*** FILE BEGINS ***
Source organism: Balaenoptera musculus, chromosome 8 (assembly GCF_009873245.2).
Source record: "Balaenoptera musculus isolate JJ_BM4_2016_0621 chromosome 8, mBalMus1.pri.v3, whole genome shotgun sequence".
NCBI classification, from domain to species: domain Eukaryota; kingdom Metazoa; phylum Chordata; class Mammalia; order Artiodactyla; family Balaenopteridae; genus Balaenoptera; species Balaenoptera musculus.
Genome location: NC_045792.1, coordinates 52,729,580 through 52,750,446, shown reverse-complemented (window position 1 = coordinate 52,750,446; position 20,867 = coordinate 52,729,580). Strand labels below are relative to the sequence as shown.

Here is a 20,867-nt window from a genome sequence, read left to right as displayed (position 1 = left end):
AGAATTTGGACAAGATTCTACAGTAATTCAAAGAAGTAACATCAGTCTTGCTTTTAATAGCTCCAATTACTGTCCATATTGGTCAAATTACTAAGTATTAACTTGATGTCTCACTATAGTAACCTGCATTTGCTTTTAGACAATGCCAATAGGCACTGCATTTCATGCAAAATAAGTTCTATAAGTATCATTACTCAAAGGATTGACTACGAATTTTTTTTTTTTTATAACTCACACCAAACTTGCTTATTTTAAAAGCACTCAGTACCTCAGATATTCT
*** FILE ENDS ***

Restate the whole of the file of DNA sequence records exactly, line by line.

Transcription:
Source organism: Balaenoptera musculus, chromosome 8 (assembly GCF_009873245.2).
Source record: "Balaenoptera musculus isolate JJ_BM4_2016_0621 chromosome 8, mBalMus1.pri.v3, whole genome shotgun sequence".
NCBI classification, from domain to species: domain Eukaryota; kingdom Metazoa; phylum Chordata; class Mammalia; order Artiodactyla; family Balaenopteridae; genus Balaenoptera; species Balaenoptera musculus.
Genome location: NC_045792.1, coordinates 52,729,580 through 52,750,446, shown reverse-complemented (window position 1 = coordinate 52,750,446; position 20,867 = coordinate 52,729,580). Strand labels below are relative to the sequence as shown.

Here is a 20,867-nt window from a genome sequence, read left to right as displayed (position 1 = left end):
AGAATTTGGACAAGATTCTACAGTAATTCAAAGAAGTAACATCAGTCTTGCTTTTAATAGCTCCAATTACTGTCCATATTGGTCAAATTACTAAGTATTAACTTGATGTCTCACTATAGTAACCTGCATTTGCTTTTAGACAATGCCAATAGGCACTGCATTTCATGCAAAATAAGTTCTATAAGTATCATTACTCAAAGGATTGACTACGAATTTTTTTTTTTTTATAACTCACACCAAACTTGCTTATTTTAAAAGCACTCAGTACCTCAGATATTCT